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Infect Control Hosp Epidemiol. 2007 Sep;28(9):1071-6. Epub 2007 Jul 6.

Duration of influenza A virus shedding in hospitalized patients and implications for infection control.

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Department of Internal Medicine, Mayo School of Graduate Medical Education, Mayo Clinical College of Medicine, 200 First Street SW, Rochester, MN 55905, USA.



To assess the duration of shedding of influenza A virus detected by polymerase chain reaction (PCR) and cell culture among patients hospitalized with influenza A virus infection.


Mayo Clinic (Rochester, Minnesota) hospitals that cater to both the community and referral populations.


Patients 18 years old and older who were hospitalized between December 1, 2004, and March 15, 2005, with a laboratory-confirmed (ie, PCR-based) diagnosis of influenza A virus infection were consecutively enrolled. Additional throat swab specimens were collected at 2, 3, 5, and 7 days after the initial specimen (if the patient was still hospitalized). All specimens were tested by PCR and culture (both conventional tube culture and shell vial assay). Information on demographic characteristics, date of symptom onset, comorbidities, immunosuppression, influenza vaccination status, and receipt of antiviral treatment was obtained by interview and medical record review. Patients were excluded if informed consent could not be obtained or if the date of symptom onset could not be ascertained.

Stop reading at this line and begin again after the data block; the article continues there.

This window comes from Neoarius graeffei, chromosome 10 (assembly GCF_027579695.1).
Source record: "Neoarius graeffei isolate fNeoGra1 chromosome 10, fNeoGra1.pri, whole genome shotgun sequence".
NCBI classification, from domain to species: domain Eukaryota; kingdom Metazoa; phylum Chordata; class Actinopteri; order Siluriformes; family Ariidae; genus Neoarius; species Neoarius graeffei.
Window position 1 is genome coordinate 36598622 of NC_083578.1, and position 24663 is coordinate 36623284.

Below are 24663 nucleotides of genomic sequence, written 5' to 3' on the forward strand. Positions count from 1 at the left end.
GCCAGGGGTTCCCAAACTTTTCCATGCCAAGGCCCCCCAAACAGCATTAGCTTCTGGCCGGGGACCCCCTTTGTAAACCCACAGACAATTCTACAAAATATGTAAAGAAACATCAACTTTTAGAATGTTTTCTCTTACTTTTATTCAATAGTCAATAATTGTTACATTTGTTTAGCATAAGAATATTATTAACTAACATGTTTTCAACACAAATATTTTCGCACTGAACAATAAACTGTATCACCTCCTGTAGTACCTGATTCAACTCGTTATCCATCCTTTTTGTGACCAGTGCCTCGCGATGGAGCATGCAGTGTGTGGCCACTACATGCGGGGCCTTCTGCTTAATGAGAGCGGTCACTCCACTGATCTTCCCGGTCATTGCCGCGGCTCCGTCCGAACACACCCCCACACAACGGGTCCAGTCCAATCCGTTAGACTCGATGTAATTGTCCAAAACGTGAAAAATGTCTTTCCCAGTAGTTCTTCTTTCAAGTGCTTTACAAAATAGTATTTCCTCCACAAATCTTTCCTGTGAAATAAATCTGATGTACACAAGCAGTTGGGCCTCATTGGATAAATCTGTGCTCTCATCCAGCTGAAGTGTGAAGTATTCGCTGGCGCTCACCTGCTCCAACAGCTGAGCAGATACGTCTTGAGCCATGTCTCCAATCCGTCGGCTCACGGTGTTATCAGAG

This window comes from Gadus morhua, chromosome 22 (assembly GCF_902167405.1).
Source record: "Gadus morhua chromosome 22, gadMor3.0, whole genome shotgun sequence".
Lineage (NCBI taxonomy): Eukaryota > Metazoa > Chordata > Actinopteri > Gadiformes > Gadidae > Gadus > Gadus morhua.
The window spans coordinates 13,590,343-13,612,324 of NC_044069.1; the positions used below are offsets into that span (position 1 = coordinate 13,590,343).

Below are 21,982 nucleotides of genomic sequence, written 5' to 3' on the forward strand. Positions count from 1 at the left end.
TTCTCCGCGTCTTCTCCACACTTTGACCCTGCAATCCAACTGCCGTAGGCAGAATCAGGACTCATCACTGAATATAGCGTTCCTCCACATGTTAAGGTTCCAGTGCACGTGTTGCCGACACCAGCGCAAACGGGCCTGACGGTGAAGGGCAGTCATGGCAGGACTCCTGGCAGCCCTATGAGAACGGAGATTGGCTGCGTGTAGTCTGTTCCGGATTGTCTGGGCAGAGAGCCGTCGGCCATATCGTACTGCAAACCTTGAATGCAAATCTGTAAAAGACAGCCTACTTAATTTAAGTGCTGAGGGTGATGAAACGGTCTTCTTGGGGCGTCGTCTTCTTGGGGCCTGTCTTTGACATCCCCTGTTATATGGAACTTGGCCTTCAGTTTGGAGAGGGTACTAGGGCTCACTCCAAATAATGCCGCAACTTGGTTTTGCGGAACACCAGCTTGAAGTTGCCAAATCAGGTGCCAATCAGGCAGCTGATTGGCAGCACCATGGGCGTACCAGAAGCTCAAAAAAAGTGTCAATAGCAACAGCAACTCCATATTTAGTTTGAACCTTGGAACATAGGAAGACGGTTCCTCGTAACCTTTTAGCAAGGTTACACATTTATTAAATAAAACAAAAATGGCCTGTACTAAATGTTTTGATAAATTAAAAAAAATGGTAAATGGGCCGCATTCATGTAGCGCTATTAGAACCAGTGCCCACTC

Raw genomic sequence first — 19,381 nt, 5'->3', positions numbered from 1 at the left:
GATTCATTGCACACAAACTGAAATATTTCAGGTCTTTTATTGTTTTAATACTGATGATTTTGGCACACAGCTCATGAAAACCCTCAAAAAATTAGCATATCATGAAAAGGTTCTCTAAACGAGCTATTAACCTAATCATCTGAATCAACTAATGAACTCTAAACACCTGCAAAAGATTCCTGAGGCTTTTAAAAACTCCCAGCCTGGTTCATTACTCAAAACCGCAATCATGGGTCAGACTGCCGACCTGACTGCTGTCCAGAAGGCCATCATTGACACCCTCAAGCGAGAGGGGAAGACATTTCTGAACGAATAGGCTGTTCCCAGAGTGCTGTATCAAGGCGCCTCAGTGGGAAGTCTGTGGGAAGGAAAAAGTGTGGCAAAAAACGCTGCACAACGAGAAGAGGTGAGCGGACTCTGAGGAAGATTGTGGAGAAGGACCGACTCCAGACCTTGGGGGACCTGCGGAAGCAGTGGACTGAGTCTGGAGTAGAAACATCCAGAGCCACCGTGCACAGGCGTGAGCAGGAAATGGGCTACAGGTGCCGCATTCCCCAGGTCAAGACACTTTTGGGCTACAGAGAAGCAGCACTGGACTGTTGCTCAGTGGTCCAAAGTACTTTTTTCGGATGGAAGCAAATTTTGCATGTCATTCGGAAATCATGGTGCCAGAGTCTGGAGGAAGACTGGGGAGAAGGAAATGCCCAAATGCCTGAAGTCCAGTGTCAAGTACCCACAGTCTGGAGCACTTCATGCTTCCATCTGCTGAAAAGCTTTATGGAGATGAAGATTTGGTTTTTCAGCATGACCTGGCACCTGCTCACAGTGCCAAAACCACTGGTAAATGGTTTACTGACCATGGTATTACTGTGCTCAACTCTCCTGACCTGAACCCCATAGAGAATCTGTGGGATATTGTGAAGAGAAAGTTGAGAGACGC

Of 149 patients hospitalized with influenza A virus infection, 50 patients were enrolled in the study. Most patients were older (median age, 76 years), and almost all (96%) had underlying chronic medical conditions. Of 41 patients included in the final analysis, influenza A virus was detected in 22 (54%) by PCR and in 12 (29%) by culture methods at or beyond 7 days after symptom onset. All 12 patients identified by culture also had PCR results positive for influenza A virus.


Hospitalized patients with influenza A virus infection can shed detectable virus beyond the 5- to 7-day period traditionally considered the duration of infectivity. Additional research is needed to assess whether prolonging the duration of patient isolation is warranted to prevent nosocomial outbreaks during the influenza season.

[Indexed for MEDLINE]

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